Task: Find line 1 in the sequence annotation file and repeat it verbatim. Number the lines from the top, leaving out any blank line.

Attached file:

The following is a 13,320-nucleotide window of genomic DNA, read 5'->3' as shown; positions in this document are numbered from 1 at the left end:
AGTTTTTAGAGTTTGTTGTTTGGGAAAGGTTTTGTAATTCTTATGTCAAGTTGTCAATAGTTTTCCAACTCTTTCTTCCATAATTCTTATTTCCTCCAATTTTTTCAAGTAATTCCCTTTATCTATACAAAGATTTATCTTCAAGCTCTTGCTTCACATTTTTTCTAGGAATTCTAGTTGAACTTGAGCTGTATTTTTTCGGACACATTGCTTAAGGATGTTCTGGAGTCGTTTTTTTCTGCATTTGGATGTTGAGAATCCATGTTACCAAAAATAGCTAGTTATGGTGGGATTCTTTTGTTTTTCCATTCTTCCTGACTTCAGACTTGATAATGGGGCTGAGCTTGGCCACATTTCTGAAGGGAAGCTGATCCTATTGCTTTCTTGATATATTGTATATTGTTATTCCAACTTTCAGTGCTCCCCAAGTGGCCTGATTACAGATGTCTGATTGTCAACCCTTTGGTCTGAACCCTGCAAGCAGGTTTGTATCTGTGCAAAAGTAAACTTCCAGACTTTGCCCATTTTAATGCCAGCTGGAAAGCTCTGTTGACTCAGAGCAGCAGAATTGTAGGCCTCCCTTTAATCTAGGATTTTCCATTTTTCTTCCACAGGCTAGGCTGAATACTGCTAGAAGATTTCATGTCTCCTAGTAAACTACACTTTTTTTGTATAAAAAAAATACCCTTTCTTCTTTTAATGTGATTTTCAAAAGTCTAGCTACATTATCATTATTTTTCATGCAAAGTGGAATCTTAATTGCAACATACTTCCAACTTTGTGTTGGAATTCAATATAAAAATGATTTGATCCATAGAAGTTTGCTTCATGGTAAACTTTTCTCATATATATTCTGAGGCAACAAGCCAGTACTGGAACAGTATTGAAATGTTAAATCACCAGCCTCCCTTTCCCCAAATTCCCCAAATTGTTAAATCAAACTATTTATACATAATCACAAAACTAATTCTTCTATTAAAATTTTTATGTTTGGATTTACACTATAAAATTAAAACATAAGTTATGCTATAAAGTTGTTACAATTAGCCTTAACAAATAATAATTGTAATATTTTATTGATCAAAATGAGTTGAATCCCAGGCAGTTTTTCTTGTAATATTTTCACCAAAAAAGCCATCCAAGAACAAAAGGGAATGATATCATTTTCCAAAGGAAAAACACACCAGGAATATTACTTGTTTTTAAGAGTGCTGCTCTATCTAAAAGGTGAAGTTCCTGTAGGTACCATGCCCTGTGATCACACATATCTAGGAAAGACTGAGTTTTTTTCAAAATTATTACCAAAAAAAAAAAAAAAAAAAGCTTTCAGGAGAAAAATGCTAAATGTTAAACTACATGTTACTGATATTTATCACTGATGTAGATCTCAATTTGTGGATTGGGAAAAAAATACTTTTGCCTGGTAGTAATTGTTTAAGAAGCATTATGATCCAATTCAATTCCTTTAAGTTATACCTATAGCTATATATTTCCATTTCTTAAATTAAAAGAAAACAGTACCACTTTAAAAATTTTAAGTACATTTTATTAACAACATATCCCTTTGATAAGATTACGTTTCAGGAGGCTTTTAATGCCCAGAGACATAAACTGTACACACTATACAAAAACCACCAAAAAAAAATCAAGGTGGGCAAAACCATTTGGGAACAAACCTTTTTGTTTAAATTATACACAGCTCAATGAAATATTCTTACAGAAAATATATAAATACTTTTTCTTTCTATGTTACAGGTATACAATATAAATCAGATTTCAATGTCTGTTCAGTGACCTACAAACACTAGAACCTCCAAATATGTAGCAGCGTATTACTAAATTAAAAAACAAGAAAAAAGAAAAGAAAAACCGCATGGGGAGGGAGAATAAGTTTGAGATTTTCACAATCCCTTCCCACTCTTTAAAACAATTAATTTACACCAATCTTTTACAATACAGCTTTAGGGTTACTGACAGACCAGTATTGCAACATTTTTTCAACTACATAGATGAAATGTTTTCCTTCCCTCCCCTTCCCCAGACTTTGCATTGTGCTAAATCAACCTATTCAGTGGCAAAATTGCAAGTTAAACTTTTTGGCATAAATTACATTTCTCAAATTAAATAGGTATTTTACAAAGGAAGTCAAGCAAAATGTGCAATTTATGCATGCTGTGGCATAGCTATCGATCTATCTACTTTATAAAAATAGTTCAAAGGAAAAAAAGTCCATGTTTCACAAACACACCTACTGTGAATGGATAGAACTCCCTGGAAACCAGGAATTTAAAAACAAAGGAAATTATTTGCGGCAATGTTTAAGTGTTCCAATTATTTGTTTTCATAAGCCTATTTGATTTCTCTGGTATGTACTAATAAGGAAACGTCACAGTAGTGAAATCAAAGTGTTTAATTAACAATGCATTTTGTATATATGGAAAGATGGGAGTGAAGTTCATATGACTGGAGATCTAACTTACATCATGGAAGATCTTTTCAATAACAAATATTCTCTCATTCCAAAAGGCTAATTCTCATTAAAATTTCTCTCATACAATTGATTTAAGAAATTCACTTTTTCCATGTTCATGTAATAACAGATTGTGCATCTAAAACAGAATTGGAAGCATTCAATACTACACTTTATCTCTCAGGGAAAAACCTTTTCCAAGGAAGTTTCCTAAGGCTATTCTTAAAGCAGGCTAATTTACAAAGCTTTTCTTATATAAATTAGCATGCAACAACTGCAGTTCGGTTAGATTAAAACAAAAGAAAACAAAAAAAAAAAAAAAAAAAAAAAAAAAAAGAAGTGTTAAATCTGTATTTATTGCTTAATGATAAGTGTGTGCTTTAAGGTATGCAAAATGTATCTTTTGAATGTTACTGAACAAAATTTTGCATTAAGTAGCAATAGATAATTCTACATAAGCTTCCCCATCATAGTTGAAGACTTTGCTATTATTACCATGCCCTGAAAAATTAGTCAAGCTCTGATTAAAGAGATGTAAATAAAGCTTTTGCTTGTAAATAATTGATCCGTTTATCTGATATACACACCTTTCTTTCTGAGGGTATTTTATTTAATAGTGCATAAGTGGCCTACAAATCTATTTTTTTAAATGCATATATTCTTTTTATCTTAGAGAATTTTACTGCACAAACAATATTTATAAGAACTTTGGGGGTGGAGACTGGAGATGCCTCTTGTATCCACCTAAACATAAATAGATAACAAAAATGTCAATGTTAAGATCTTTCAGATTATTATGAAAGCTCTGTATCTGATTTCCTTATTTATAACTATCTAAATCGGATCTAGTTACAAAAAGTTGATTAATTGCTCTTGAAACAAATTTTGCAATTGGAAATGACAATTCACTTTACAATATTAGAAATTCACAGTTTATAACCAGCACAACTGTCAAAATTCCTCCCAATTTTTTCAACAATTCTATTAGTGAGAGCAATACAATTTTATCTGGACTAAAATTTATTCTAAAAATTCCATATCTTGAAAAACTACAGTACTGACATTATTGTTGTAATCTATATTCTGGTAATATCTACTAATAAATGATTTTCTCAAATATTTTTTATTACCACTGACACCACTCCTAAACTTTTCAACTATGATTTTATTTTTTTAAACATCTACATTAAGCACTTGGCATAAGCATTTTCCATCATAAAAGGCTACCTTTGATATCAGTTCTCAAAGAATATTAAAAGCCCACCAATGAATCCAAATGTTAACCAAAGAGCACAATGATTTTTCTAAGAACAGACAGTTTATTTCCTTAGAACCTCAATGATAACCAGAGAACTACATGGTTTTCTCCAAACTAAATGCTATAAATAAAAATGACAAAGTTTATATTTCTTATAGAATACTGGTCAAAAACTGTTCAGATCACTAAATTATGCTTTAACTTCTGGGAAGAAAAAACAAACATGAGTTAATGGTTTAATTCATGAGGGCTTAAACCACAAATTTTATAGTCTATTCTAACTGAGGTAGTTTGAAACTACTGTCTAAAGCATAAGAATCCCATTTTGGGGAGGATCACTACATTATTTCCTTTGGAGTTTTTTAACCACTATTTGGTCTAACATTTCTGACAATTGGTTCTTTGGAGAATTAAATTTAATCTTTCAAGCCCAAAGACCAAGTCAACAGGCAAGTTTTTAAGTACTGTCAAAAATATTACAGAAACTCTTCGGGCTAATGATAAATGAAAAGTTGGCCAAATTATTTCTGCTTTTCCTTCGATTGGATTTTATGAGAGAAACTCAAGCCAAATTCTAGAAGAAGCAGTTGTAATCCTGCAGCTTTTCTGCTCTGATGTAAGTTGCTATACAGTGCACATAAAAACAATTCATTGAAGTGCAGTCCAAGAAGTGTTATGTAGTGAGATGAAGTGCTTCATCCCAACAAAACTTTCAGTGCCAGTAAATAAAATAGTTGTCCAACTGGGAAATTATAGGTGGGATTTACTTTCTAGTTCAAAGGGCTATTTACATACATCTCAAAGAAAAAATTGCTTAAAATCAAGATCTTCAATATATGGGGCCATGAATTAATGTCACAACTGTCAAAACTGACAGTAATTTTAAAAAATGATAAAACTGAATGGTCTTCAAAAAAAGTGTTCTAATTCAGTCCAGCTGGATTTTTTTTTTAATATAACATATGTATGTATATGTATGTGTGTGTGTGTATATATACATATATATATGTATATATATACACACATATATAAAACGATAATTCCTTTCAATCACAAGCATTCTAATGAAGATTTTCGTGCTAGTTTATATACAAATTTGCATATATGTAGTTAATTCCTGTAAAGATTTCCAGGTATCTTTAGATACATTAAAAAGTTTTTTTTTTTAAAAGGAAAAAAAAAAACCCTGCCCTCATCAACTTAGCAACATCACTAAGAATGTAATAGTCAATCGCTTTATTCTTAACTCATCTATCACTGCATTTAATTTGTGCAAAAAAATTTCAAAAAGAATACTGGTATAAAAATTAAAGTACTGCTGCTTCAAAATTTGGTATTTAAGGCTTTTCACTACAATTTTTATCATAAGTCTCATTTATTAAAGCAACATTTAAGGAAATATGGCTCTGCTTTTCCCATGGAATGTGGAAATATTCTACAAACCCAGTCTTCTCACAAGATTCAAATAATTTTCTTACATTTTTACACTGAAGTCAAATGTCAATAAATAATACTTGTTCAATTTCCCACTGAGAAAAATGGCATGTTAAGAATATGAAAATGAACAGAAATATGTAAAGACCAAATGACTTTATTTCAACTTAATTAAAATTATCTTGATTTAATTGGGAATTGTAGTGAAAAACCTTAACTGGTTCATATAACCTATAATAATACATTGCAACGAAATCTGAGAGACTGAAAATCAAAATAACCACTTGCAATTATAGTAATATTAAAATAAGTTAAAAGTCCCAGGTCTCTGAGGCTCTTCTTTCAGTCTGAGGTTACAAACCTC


The following is a 13,320-nucleotide window of genomic DNA, read 5'->3' as shown; positions in this document are numbered from 1 at the left end: